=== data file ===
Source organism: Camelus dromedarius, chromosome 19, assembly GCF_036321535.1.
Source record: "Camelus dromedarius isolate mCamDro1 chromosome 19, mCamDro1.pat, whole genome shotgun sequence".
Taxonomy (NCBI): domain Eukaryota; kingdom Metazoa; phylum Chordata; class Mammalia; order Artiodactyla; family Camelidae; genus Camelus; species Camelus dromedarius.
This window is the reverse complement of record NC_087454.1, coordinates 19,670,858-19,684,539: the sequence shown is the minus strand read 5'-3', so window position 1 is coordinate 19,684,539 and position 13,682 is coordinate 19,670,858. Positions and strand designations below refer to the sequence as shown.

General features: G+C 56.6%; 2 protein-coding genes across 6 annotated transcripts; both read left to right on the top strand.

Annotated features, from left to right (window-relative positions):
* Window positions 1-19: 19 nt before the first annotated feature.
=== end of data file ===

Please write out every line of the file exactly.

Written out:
Source organism: Camelus dromedarius, chromosome 19, assembly GCF_036321535.1.
Source record: "Camelus dromedarius isolate mCamDro1 chromosome 19, mCamDro1.pat, whole genome shotgun sequence".
Taxonomy (NCBI): domain Eukaryota; kingdom Metazoa; phylum Chordata; class Mammalia; order Artiodactyla; family Camelidae; genus Camelus; species Camelus dromedarius.
This window is the reverse complement of record NC_087454.1, coordinates 19,670,858-19,684,539: the sequence shown is the minus strand read 5'-3', so window position 1 is coordinate 19,684,539 and position 13,682 is coordinate 19,670,858. Positions and strand designations below refer to the sequence as shown.

General features: G+C 56.6%; 2 protein-coding genes across 6 annotated transcripts; both read left to right on the top strand.

Annotated features, from left to right (window-relative positions):
* Window positions 1-19: 19 nt before the first annotated feature.